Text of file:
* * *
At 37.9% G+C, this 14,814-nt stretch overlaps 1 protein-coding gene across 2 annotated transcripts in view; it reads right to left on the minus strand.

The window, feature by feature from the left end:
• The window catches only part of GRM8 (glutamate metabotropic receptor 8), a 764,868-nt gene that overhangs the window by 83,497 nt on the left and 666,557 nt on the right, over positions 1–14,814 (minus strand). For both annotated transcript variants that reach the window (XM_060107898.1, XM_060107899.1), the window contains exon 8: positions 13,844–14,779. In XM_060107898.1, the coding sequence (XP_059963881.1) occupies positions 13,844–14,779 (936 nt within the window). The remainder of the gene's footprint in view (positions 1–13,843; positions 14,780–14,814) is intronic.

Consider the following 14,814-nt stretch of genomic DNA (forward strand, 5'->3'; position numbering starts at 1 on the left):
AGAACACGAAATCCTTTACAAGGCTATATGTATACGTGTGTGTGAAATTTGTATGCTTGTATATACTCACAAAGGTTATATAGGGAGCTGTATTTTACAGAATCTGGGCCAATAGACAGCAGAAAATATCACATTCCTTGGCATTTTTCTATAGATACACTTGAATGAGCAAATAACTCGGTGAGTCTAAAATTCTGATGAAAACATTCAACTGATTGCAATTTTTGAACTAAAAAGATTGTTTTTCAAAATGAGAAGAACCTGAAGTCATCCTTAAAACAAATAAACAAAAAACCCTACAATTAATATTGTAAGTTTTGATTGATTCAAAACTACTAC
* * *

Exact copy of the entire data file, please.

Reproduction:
At 37.9% G+C, this 14,814-nt stretch overlaps 1 protein-coding gene across 2 annotated transcripts in view; it reads right to left on the minus strand.

The window, feature by feature from the left end:
• The window catches only part of GRM8 (glutamate metabotropic receptor 8), a 764,868-nt gene that overhangs the window by 83,497 nt on the left and 666,557 nt on the right, over positions 1–14,814 (minus strand). For both annotated transcript variants that reach the window (XM_060107898.1, XM_060107899.1), the window contains exon 8: positions 13,844–14,779. In XM_060107898.1, the coding sequence (XP_059963881.1) occupies positions 13,844–14,779 (936 nt within the window). The remainder of the gene's footprint in view (positions 1–13,843; positions 14,780–14,814) is intronic.

Consider the following 14,814-nt stretch of genomic DNA (forward strand, 5'->3'; position numbering starts at 1 on the left):
AGAACACGAAATCCTTTACAAGGCTATATGTATACGTGTGTGTGAAATTTGTATGCTTGTATATACTCACAAAGGTTATATAGGGAGCTGTATTTTACAGAATCTGGGCCAATAGACAGCAGAAAATATCACATTCCTTGGCATTTTTCTATAGATACACTTGAATGAGCAAATAACTCGGTGAGTCTAAAATTCTGATGAAAACATTCAACTGATTGCAATTTTTGAACTAAAAAGATTGTTTTTCAAAATGAGAAGAACCTGAAGTCATCCTTAAAACAAATAAACAAAAAACCCTACAATTAATATTGTAAGTTTTGATTGATTCAAAACTACTAC